DU and DUC have had limited engagement on this issue with both governmental and non-governmental organizations at regional, state, provincial and federal levels within the Great Lakes basin. DU is a member of the Healing Our Waters coalition, which has advocated on behalf of the health of the Great Lakes at specific events and meetings, further educating legislators, partner organizations and others of the potential impact of an Asian carp proliferation. DU has also been monitoring the progress of the GLMRIS and encouraging the USACOE to ensure the results of the study are available as soon as possible and outline definitive actions. Informally, at the federal level, DU has engaged in Washington, D.C. with other Great Lakes stakeholders to illustrate the gravity of this situation. DU has assisted in coordinated letters to Congress, more specifically members of the Great Lakes states' delegations, on behalf of both members and other individuals such as Great Lakes state governors, mayors, business owners, recreationist enthusiasts, etc., encouraging them to act and prevent non-native Asian carp from entering the Great Lakes. Furthermore, DU has helped garner broad (non-DU) grassroots support for various actions including action alert sending, letter sending, phone calls, testifying, etc., to ensure concerns are heard at the federal level. On the Ontario side most of the initiatives have been undertaken by the Department of Fisheries and Oceans, the Ontario Ministry of Natural Resources and the Ontario Federation of Anglers and Hunters
Recommended Actions and Timeline
Short term (1-6 months)
- Ducks Unlimited Inc. and Ducks Unlimited Canada should prepare an internal and external briefing paper to educate staff, legislators, members, partner organizations and others regarding the need for full ecological separation of the two waterways as well as barriers at other points of entry.
- Develop a targeted municipal/ state/provincial/federal advocacy strategy aimed at specific elected officials at the three levels of government along with key messaging
- Ducks Unlimited should encourage USACOE to engage in regular discussions with stakeholders during their research process and to provide recommendations by their December 2013 deadline. DU should submit our recommendations on the study based on the best available science.
Midterm (6 months – 2 years)
- Dependent upon the recommendations outlined in the GLMRIS study, Ducks Unlimited Inc. and Ducks Unlimited Canada should educate legislators, members, partner organizations, the waterfowling community and others regarding the need for full ecological separation of the two waterways as well as implementation of barriers at other points of entry.
- Advise key Canadian parliamentarians in the Great Lakes region on DUC and DUI's position on this issue and request their support in obtaining a permanent solution.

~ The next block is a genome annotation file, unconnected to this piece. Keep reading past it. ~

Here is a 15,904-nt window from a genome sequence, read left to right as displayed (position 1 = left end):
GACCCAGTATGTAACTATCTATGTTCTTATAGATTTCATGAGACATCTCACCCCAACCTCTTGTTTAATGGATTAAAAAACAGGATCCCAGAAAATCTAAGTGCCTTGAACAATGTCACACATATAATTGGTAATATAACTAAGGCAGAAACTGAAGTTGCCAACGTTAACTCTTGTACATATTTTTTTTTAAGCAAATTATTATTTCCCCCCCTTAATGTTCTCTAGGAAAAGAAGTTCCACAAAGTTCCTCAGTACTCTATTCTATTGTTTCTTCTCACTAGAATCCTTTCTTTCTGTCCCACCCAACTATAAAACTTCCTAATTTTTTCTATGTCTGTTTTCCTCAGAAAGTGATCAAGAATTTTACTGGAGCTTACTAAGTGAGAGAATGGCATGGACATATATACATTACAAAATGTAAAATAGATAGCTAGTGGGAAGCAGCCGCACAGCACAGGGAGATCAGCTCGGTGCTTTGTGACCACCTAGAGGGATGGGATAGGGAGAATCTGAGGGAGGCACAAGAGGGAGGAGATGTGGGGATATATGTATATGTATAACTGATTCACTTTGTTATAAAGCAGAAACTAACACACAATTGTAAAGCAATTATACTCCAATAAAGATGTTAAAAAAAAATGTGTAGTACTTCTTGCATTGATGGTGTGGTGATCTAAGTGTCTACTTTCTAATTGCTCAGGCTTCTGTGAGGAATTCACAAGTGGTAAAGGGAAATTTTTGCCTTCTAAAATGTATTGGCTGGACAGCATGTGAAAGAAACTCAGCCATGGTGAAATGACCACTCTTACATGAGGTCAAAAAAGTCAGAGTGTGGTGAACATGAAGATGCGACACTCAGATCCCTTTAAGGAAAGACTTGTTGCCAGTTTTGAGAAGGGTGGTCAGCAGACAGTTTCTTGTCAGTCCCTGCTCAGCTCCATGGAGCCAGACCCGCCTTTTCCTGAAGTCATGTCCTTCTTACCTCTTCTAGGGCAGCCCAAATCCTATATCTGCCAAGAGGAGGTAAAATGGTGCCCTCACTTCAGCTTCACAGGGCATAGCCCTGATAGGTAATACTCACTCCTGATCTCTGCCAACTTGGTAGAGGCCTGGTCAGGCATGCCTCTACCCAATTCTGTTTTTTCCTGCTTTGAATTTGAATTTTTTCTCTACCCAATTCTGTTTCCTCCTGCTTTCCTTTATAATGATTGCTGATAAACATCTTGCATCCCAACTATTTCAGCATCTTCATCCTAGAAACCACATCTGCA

Long term (2 years or longer)
- Dependent upon actions taken upon results of GLMRIS and other completed studies, Ducks Unlimited Inc. and Ducks Unlimited Canada should offer assistance and education to ensure stakeholders and funding measures are in place and available to implement the recommended preventative actions as well as move forward to the full ecological separation of the Great Lakes and Mississippi River basin waterways. DUI and DUC actions will be dependent on available funding and staff.
Strategic Approach to Achieving Desired Outcome
- DU should continue to monitor the progress of the USACOE study. DU should work with the grassroots and grasstops networks to influence elected officials to encourage the USACOE to stay within their timeline and offer options and development of strategic plans to prevent the spread of Asian carp from all current and future entry vectors. DU should do this in conjunction with the Great Lakes Commission, Great Lakes states stakeholders, Healing Our Waters coalition, as well as other key partners in the basin, including DUC.
- DU should work with legislators and aides as well as be in close communication with USACOE and other federal agencies involved in non-native species research efforts outlining the importance of this issue to the economic vitality of the region, native wildlife and other important factors, especially as the study winds down and next steps are decided.
- DU should strategically work with their grassroots network and with media to generate buzz encouraging Congress to maintain funding for the GLRI and other key programs to ensure full implementation of the Asian Carp Control Strategy Framework and recommendations of the GLMRIS study.
- Any actions by DU or DUC should be coordinated and jointly communicated with other organizations and partners for maximizing impacts.
Read associated news release »